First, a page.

Shayne Gostisbehere grew up a huge Florida Panthers fan in Broward County yet was just 3 years old when the team honored Saturday night made its run to the 1996 Stanley Cup Finals.
So excuse him for almost ruining the party for the 1996 Panthers team that celebrated the Year of the Rat.
Gostisbehere, the first South Florida born-and-bred NHL player, scored yet another clutch goal to force overtime in his first game at BB&T Center.
Florida survived “the Ghost,” however, beating the Flyers 5-4 in a shootout to at least cool off the red-hot Flyers for a moment.
“Yeah, it was awesome,” said Gostisbehere, playing not only his first game against the Panthers but in his hometown arena as well. “Of course we want a better result there at the end, but it was a dream come true. You grow up watching all the games in this building and to go out and score a goal is pretty cool.”
Philadelphia, fighting for its postseason life, had won six of its past seven games coming into Saturday — including a pair of wins over Tampa Bay last week.
“That’s a tough team to play and it’s hard to describe,” Jaromir Jagr said. “It’s tough, up-and-down hockey. We both felt we could come back. It looked like overtime all night long. It was just a matter of time before one of us tied it.”
The victory put the Panthers in sole possession of second place in the Atlantic Division, two points up on Tampa Bay. Florida kept pace with Boston and continues to trail the Bruins by a point.
Philadelphia is now two points behind Pittsburgh for the final wild-card spot in the Eastern Conference.
“I thought we played a good game, and they’re a great team with players you have to be aware of,’’ said Sasha Barkov, who scored in the second period and potted the second shootout goal.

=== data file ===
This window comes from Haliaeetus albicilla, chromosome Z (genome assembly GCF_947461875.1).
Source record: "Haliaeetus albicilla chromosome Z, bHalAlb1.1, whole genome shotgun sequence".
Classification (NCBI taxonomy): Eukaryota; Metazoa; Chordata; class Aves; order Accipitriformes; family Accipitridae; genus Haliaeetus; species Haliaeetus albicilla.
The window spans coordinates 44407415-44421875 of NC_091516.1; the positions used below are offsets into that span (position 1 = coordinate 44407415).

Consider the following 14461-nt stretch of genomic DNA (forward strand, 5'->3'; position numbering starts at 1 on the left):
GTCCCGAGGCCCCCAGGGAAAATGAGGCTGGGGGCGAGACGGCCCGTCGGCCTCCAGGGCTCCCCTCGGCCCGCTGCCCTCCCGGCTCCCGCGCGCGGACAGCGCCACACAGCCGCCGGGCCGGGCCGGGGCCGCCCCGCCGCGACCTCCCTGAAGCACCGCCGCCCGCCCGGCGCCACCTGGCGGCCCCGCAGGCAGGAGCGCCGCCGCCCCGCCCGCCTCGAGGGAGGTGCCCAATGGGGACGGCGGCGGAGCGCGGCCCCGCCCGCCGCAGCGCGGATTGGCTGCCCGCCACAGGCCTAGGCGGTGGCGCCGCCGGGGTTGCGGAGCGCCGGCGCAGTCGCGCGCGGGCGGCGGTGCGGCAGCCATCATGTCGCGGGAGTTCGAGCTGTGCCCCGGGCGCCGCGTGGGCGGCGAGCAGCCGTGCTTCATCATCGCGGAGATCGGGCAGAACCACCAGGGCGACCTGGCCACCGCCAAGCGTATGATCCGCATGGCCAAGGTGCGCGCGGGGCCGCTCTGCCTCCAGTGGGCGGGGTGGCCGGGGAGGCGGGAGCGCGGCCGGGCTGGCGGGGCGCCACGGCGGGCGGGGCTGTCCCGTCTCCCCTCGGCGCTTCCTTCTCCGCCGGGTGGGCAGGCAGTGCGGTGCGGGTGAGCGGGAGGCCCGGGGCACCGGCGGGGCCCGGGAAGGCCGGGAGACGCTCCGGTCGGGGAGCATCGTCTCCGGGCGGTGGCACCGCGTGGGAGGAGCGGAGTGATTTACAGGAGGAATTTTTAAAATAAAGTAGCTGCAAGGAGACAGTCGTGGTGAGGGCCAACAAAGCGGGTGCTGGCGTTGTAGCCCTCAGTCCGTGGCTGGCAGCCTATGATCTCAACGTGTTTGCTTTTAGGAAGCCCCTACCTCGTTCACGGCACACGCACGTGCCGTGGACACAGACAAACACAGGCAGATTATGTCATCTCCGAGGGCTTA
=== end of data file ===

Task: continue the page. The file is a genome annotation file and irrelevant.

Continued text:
The Panthers came out firing early only to watch the Flyers match them and eventually take the lead.
Florida led 1-0 yet the Flyers led 2-1 and again at 3-2.
The Flyers took their final lead of the night early in the third when Michael Raffl — whom the Panthers tried to acquire at the trade deadline last month — got a chunk of Evgeny Medvedev’s shot and deflected it past goalie Roberto Luongo.
Florida came right back as it cashed in on Barkov’s power-play chance. Less than a minute later, Reilly Smith scored his second goal of the night after playing a little tic-tac-toe with Jussi Jokinen and beating Steve Mason to make it 4-3.
Philadelphia tied the score when Gostisbehere fired a long, fluttering shot through traffic and somehow snuck the puck past Luongo.
Of Gostisbehere’s 15 goals this season, all of them have either tied the score or given the Flyers a lead.
“I was screened, and I don’t know what he was doing at the blue line,” Luongo said. “I saw him release it and tried to slide into it. And it went off my glove and in. Obviously, I’m not too happy about that one.’’
The Panthers had to survive a Philadelphia power play in overtime and won when Luongo stopped both Philadelphia offerings — including one from Sam Gagner, who began skating in Coral Springs when his dad Dave played for the Panthers — in the shootout.
“Great job on that penalty kill,” Luongo said. “Huge blocked shots, sacrificing the body. It was great to see, in a time like that, guys going down and blocking shots.”
Florida scored on both of its two shootout chances with Nick Bjugstad and Barkov scoring. The Panthers are now 7-3 in shootouts and snapped a two-game skid in such games.
Smith gave Florida its initial lead midway through the first period when he drove in on Mason and whipped a shot over his glove.
Down 2-1, Jonathan Huberdeau tied the score in the second after Jagr worked the puck in deep and sent a nice pass to Huberdeau, who was trailing. “That’s my new move,” Jagr said.
Jagr had another two-point night (he has 13 points off six goals in his past 11 games) as he was credited with the secondary assist on Barkov’s goal.
▪ Based on the reaction when his name was announced during a pregame video, Gostisbehere had quite a following Saturday night. Ray Sheppard, part of the Panthers’ 1996 reunion, coached Gostisbehere during his formative years in Coral Springs and was beaming Saturday when the topic was brought up.